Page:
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Snake Palm sent by fellow T-G blog as well as Weed'em & Reap member

Posted Friday, April 29, 2011, at 11:55 AM

(Photo)
Snake Palm Voodoo lily, Devils tongue, Corpse flower, Amorphophallus
Here is an interesting plant.

Steve,

I just wanted to share a couple of pics of Snake Palm.

I've had these since 2004 or 2005. Usually around the end of May the Snake Palm starts to pop up-they are kind of like a bulb-and get larger during the year.

A few years back, a couple came up early, and to my surprise, were like a pitcher plant, bad smell and all.

Well, a guess this just happens every few years, and this year, they are 'blooming' again. And the smell...kind of like rotting flesh!

It smells like something died!

It's similar to a 'carrion' plant....

More info and pictures http://toptropicals.com/catalog/uid/amor...


Comments
Showing comments in chronological order
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A question or two: How long does it have the wonderful smell?

Are you overwintering this inside or is it staying outside?

-- Posted by stevemills on Fri, Apr 29, 2011, at 5:33 PM

Outside, and I don't remember how long it stays like this-the smell. I'll have to pay more attention to it this time...

interesting thing about the tubers...they are used for a long of things in Asia and Japan, including to lose weight and to control high cholesterol-go figure.

-- Posted by espoontoon on Fri, Apr 29, 2011, at 9:10 PM

Over the years, has it produced viable seeds or suckers? After 6-7 years how big has the bulb grown?

I could see smell causing people to lose their hunger but that is curious about how it is being used. Seems like more research is in my future.

-- Posted by stevemills on Sat, Apr 30, 2011, at 7:47 AM

Well, these blooms don't always happen. It usually just grows up with the palms, about 4 foot in height.

I think it has produced more tubers over the years. I've thought about digging some up and relocating them, or even some propagation, but I don't want to mess up a good thing either!

-- Posted by espoontoon on Sat, Apr 30, 2011, at 7:53 AM

The good thing espoontoon is referring to is that these are sub tropical and even tropical plants. Getting these to grow in our climate has been a successful experiment and changing anything could result in a total loss, so I understand the feelings.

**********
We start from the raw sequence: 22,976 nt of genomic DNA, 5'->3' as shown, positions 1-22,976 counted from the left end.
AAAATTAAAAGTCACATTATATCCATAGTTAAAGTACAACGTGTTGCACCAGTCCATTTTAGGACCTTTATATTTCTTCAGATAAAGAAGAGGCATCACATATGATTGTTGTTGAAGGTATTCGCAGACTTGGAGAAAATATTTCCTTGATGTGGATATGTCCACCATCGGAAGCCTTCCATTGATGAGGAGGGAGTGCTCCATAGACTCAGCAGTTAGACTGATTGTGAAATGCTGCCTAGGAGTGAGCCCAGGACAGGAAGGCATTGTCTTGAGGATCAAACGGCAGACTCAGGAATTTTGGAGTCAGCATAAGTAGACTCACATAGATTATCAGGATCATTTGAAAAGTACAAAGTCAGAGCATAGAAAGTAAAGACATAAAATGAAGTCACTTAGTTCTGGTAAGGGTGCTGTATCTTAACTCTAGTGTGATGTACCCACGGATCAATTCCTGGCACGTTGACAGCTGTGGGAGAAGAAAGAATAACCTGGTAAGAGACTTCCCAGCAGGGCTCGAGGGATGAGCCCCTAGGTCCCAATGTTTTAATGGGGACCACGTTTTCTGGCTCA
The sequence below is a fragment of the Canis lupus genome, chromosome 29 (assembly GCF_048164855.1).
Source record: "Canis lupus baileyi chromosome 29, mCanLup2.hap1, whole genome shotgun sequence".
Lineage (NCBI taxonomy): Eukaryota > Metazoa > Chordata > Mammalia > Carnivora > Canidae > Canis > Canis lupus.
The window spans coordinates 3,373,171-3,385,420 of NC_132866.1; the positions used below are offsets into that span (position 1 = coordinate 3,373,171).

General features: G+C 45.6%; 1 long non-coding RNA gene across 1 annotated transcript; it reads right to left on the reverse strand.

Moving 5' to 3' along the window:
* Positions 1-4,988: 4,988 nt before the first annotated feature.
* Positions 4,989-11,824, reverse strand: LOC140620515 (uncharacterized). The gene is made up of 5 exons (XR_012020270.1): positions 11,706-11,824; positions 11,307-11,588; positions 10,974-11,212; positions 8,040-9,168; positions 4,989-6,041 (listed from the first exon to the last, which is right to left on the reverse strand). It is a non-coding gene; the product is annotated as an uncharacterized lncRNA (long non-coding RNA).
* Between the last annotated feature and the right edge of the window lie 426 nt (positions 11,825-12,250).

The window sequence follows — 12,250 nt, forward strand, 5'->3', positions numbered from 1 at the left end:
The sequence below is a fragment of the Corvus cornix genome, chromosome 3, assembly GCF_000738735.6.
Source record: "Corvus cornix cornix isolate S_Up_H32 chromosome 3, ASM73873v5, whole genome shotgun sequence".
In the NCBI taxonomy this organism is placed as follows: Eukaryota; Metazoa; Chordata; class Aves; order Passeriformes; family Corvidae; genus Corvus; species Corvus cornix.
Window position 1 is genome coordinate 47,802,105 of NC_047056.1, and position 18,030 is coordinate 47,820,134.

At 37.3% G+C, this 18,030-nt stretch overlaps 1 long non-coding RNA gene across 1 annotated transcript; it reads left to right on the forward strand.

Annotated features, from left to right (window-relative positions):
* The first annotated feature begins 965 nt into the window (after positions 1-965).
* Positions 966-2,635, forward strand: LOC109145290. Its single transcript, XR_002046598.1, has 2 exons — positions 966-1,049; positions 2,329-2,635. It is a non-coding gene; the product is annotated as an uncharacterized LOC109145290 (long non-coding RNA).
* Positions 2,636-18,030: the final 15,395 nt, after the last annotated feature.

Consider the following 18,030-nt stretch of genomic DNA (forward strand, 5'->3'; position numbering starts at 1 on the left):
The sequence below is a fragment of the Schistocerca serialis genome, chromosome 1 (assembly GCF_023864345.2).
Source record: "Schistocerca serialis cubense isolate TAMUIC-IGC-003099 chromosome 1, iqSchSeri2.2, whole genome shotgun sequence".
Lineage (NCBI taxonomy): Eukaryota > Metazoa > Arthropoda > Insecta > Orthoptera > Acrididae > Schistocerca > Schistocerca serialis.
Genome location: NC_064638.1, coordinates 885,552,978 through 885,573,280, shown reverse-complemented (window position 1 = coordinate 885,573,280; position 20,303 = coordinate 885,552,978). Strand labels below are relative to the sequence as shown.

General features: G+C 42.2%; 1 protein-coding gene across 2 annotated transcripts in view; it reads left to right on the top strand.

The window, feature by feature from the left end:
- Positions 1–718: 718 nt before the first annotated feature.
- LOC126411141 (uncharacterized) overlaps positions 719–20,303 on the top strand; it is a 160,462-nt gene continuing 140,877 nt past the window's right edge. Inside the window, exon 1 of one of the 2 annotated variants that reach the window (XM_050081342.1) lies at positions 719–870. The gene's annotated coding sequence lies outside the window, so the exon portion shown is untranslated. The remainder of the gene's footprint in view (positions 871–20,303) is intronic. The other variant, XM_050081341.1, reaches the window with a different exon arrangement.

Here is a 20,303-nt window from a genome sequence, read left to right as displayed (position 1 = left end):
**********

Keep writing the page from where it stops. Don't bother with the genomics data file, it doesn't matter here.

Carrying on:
The nursery that sold the original bulb even wanted to know how they were doing, so if you are thinking about trying one, know that we are in a fringe area. Yours might not survive.

-- Posted by stevemills on Sun, May 1, 2011, at 7:29 AM

Steve, are our gardens in danger from Cicada's this year?

-- Posted by cherokee2 on Sat, May 7, 2011, at 3:37 PM

We need to plant some around city hall the police station we got a lot of bad smell there and they need more.

-- Posted by airforce one on Sun, May 8, 2011, at 3:14 AM

Cherokee, I have not heard of an cicada invasion, but will check. Even when they are out, I have never had a big issue with them but there is always a first.

Have your heard some hints of a big emergence?

-- Posted by stevemills on Sun, May 8, 2011, at 9:42 AM

In fact there is some talk about the 13 year cicada. "Come May of this year, most of Middle Tennessee will again see the cicadas, according to Dr. Frank Hale, entomologist at the University of Tennessee Extension."

I don't think they will be more than annoying with the exception of small trees ans shrubs. The female lays its' eggs under the limbs of small "pencil size" limbs, so you might want to cover fruit trees and other small trees you want to protect with netting.

I was on the the look out for small netting this spring and could not find much so maybe you should buy it now. Return it if you do not have to open it but otherwise it will probably disappear off the shelves quickly once the cicadas arrive.

Again, they should not be a problem for our gardens like a swarm of locus or grasshoppers, just annoying on windshields, outdoor events and enjoying peace & quiet.

-- Posted by stevemills on Sun, May 8, 2011, at 9:51 AM

I left the 't' off locust. Sorry.

-- Posted by stevemills on Sun, May 8, 2011, at 9:58 AM

I have a hackberry tree that is COVERED with the cicadas!

My dogs think they are a tasty treat-go figure...

-- Posted by espoontoon on Mon, May 9, 2011, at 9:51 AM

I am hoping PITA will have found her calling. We don't have any yet, but I'll prime her with night beetles.

I have heard that other societies eat these as treats. I guess that is a way of finding a "silver lining".

-- Posted by stevemills on Tue, May 10, 2011, at 7:14 AM


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Steve Mills and his wife have one daughter and live on a farm outside of Bell Buckle. They previously owned two coffee/ice cream shops, currently operate an internet sales company and teach classes, but his primary job involves the paper industry worldwide. Hobbies and interests lie in gardening, photography, recorded music and of course, their pets.